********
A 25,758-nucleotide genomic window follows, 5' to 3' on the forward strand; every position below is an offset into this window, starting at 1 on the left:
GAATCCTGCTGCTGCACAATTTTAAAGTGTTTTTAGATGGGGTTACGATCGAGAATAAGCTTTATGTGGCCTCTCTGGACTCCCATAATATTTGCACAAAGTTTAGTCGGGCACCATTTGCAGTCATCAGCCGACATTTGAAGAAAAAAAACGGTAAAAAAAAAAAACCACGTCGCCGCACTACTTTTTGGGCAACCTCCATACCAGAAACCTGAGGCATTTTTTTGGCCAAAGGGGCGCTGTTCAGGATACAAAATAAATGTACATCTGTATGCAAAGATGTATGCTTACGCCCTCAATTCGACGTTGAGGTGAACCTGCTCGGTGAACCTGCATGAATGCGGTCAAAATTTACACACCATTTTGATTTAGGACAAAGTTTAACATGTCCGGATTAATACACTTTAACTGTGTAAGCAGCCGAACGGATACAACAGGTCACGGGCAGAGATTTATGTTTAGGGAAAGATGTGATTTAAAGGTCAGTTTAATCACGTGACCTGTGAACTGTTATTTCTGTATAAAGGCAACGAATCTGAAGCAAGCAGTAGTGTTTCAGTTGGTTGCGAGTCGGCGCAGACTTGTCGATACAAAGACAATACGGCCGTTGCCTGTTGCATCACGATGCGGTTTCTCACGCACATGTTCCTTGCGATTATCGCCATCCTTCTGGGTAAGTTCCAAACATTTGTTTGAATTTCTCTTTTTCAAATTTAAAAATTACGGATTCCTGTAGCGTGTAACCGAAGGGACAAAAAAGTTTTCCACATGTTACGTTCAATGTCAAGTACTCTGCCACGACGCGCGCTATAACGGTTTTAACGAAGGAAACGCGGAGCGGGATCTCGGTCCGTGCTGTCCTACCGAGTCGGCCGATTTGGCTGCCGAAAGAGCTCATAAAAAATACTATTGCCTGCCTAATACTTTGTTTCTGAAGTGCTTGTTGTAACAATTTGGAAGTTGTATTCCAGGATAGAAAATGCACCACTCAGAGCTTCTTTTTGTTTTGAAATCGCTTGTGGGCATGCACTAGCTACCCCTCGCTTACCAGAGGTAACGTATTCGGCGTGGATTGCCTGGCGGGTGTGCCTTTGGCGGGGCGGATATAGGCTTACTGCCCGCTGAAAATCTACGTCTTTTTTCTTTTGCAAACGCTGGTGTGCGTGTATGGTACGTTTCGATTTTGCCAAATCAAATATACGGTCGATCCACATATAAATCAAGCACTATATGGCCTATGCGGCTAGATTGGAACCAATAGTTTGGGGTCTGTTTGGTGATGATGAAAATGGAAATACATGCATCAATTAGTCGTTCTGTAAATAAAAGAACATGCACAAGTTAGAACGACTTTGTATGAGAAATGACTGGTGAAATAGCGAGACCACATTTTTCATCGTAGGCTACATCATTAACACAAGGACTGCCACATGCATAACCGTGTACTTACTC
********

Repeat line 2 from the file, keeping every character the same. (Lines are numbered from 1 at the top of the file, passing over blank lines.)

GAATCCTGCTGCTGCACAATTTTAAAGTGTTTTTAGATGGGGTTACGATCGAGAATAAGCTTTATGTGGCCTCTCTGGACTCCCATAATATTTGCACAAAGTTTAGTCGGGCACCATTTGCAGTCATCAGCCGACATTTGAAGAAAAAAAACGGTAAAAAAAAAAAACCACGTCGCCGCACTACTTTTTGGGCAACCTCCATACCAGAAACCTGAGGCATTTTTTTGGCCAAAGGGGCGCTGTTCAGGATACAAAATAAATGTACATCTGTATGCAAAGATGTATGCTTACGCCCTCAATTCGACGTTGAGGTGAACCTGCTCGGTGAACCTGCATGAATGCGGTCAAAATTTACACACCATTTTGATTTAGGACAAAGTTTAACATGTCCGGATTAATACACTTTAACTGTGTAAGCAGCCGAACGGATACAACAGGTCACGGGCAGAGATTTATGTTTAGGGAAAGATGTGATTTAAAGGTCAGTTTAATCACGTGACCTGTGAACTGTTATTTCTGTATAAAGGCAACGAATCTGAAGCAAGCAGTAGTGTTTCAGTTGGTTGCGAGTCGGCGCAGACTTGTCGATACAAAGACAATACGGCCGTTGCCTGTTGCATCACGATGCGGTTTCTCACGCACATGTTCCTTGCGATTATCGCCATCCTTCTGGGTAAGTTCCAAACATTTGTTTGAATTTCTCTTTTTCAAATTTAAAAATTACGGATTCCTGTAGCGTGTAACCGAAGGGACAAAAAAGTTTTCCACATGTTACGTTCAATGTCAAGTACTCTGCCACGACGCGCGCTATAACGGTTTTAACGAAGGAAACGCGGAGCGGGATCTCGGTCCGTGCTGTCCTACCGAGTCGGCCGATTTGGCTGCCGAAAGAGCTCATAAAAAATACTATTGCCTGCCTAATACTTTGTTTCTGAAGTGCTTGTTGTAACAATTTGGAAGTTGTATTCCAGGATAGAAAATGCACCACTCAGAGCTTCTTTTTGTTTTGAAATCGCTTGTGGGCATGCACTAGCTACCCCTCGCTTACCAGAGGTAACGTATTCGGCGTGGATTGCCTGGCGGGTGTGCCTTTGGCGGGGCGGATATAGGCTTACTGCCCGCTGAAAATCTACGTCTTTTTTCTTTTGCAAACGCTGGTGTGCGTGTATGGTACGTTTCGATTTTGCCAAATCAAATATACGGTCGATCCACATATAAATCAAGCACTATATGGCCTATGCGGCTAGATTGGAACCAATAGTTTGGGGTCTGTTTGGTGATGATGAAAATGGAAATACATGCATCAATTAGTCGTTCTGTAAATAAAAGAACATGCACAAGTTAGAACGACTTTGTATGAGAAATGACTGGTGAAATAGCGAGACCACATTTTTCATCGTAGGCTACATCATTAACACAAGGACTGCCACATGCATAACCGTGTACTTACTC